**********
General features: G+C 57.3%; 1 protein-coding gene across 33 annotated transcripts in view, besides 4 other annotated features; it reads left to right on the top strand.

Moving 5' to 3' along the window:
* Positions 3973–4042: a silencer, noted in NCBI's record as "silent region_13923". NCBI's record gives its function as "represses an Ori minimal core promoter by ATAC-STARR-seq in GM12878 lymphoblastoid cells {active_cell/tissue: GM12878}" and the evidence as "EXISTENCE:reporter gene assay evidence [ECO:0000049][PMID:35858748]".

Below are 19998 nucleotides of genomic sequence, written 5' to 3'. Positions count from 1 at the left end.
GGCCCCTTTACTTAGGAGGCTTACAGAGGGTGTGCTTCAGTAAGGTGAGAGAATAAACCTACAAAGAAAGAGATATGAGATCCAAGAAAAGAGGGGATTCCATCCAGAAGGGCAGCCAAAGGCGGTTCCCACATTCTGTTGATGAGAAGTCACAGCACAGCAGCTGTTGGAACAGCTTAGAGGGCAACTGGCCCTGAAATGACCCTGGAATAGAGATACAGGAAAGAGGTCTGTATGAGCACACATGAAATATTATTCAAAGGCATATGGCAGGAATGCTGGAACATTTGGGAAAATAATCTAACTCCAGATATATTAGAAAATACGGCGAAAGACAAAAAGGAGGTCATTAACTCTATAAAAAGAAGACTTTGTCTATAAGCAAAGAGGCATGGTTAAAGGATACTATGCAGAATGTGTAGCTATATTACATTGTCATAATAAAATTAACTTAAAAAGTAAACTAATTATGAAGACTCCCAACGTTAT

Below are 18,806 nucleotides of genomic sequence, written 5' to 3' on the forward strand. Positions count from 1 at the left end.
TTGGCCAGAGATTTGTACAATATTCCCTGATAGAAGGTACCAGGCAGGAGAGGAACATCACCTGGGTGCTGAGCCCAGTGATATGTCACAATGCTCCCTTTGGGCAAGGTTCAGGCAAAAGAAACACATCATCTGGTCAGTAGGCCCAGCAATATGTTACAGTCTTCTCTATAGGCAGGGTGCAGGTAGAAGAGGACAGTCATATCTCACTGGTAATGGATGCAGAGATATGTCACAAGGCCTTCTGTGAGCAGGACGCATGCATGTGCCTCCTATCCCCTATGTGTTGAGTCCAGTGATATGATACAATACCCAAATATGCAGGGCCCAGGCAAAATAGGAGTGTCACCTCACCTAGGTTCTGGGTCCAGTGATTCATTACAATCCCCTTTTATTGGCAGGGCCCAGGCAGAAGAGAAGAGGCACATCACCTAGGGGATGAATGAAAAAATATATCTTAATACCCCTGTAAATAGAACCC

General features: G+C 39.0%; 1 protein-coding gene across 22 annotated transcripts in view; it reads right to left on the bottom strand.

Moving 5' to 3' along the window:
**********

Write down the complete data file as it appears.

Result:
General features: G+C 57.3%; 1 protein-coding gene across 33 annotated transcripts in view, besides 4 other annotated features; it reads left to right on the top strand.

Moving 5' to 3' along the window:
* Positions 3973–4042: a silencer, noted in NCBI's record as "silent region_13923". NCBI's record gives its function as "represses an Ori minimal core promoter by ATAC-STARR-seq in GM12878 lymphoblastoid cells {active_cell/tissue: GM12878}" and the evidence as "EXISTENCE:reporter gene assay evidence [ECO:0000049][PMID:35858748]".

Below are 19998 nucleotides of genomic sequence, written 5' to 3'. Positions count from 1 at the left end.
GGCCCCTTTACTTAGGAGGCTTACAGAGGGTGTGCTTCAGTAAGGTGAGAGAATAAACCTACAAAGAAAGAGATATGAGATCCAAGAAAAGAGGGGATTCCATCCAGAAGGGCAGCCAAAGGCGGTTCCCACATTCTGTTGATGAGAAGTCACAGCACAGCAGCTGTTGGAACAGCTTAGAGGGCAACTGGCCCTGAAATGACCCTGGAATAGAGATACAGGAAAGAGGTCTGTATGAGCACACATGAAATATTATTCAAAGGCATATGGCAGGAATGCTGGAACATTTGGGAAAATAATCTAACTCCAGATATATTAGAAAATACGGCGAAAGACAAAAAGGAGGTCATTAACTCTATAAAAAGAAGACTTTGTCTATAAGCAAAGAGGCATGGTTAAAGGATACTATGCAGAATGTGTAGCTATATTACATTGTCATAATAAAATTAACTTAAAAAGTAAACTAATTATGAAGACTCCCAACGTTAT

Below are 18,806 nucleotides of genomic sequence, written 5' to 3' on the forward strand. Positions count from 1 at the left end.
TTGGCCAGAGATTTGTACAATATTCCCTGATAGAAGGTACCAGGCAGGAGAGGAACATCACCTGGGTGCTGAGCCCAGTGATATGTCACAATGCTCCCTTTGGGCAAGGTTCAGGCAAAAGAAACACATCATCTGGTCAGTAGGCCCAGCAATATGTTACAGTCTTCTCTATAGGCAGGGTGCAGGTAGAAGAGGACAGTCATATCTCACTGGTAATGGATGCAGAGATATGTCACAAGGCCTTCTGTGAGCAGGACGCATGCATGTGCCTCCTATCCCCTATGTGTTGAGTCCAGTGATATGATACAATACCCAAATATGCAGGGCCCAGGCAAAATAGGAGTGTCACCTCACCTAGGTTCTGGGTCCAGTGATTCATTACAATCCCCTTTTATTGGCAGGGCCCAGGCAGAAGAGAAGAGGCACATCACCTAGGGGATGAATGAAAAAATATATCTTAATACCCCTGTAAATAGAACCC

General features: G+C 39.0%; 1 protein-coding gene across 22 annotated transcripts in view; it reads right to left on the bottom strand.

Moving 5' to 3' along the window: